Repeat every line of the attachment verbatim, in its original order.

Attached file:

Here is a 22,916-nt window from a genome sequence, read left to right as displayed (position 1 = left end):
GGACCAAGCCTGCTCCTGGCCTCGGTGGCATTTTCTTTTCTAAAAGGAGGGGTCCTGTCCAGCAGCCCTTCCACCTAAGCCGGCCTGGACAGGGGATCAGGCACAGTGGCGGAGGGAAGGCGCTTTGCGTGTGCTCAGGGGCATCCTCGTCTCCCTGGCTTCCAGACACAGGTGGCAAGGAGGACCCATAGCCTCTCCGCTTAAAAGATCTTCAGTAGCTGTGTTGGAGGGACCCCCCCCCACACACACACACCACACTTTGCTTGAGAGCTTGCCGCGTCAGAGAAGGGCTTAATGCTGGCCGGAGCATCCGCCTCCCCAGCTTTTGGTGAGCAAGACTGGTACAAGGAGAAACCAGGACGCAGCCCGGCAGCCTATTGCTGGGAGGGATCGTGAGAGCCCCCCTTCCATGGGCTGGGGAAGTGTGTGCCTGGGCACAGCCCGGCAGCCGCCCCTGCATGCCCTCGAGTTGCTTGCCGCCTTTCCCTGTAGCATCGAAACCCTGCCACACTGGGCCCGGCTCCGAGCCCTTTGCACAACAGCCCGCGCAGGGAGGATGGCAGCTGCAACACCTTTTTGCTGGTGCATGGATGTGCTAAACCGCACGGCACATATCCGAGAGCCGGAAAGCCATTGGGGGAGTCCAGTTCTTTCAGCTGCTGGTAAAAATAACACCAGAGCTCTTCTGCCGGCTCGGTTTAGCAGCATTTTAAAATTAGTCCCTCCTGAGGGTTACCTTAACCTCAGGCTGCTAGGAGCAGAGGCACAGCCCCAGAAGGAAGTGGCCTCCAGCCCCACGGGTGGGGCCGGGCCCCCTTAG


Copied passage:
Here is a 22,916-nt window from a genome sequence, read left to right as displayed (position 1 = left end):
GGACCAAGCCTGCTCCTGGCCTCGGTGGCATTTTCTTTTCTAAAAGGAGGGGTCCTGTCCAGCAGCCCTTCCACCTAAGCCGGCCTGGACAGGGGATCAGGCACAGTGGCGGAGGGAAGGCGCTTTGCGTGTGCTCAGGGGCATCCTCGTCTCCCTGGCTTCCAGACACAGGTGGCAAGGAGGACCCATAGCCTCTCCGCTTAAAAGATCTTCAGTAGCTGTGTTGGAGGGACCCCCCCCCACACACACACACCACACTTTGCTTGAGAGCTTGCCGCGTCAGAGAAGGGCTTAATGCTGGCCGGAGCATCCGCCTCCCCAGCTTTTGGTGAGCAAGACTGGTACAAGGAGAAACCAGGACGCAGCCCGGCAGCCTATTGCTGGGAGGGATCGTGAGAGCCCCCCTTCCATGGGCTGGGGAAGTGTGTGCCTGGGCACAGCCCGGCAGCCGCCCCTGCATGCCCTCGAGTTGCTTGCCGCCTTTCCCTGTAGCATCGAAACCCTGCCACACTGGGCCCGGCTCCGAGCCCTTTGCACAACAGCCCGCGCAGGGAGGATGGCAGCTGCAACACCTTTTTGCTGGTGCATGGATGTGCTAAACCGCACGGCACATATCCGAGAGCCGGAAAGCCATTGGGGGAGTCCAGTTCTTTCAGCTGCTGGTAAAAATAACACCAGAGCTCTTCTGCCGGCTCGGTTTAGCAGCATTTTAAAATTAGTCCCTCCTGAGGGTTACCTTAACCTCAGGCTGCTAGGAGCAGAGGCACAGCCCCAGAAGGAAGTGGCCTCCAGCCCCACGGGTGGGGCCGGGCCCCCTTAG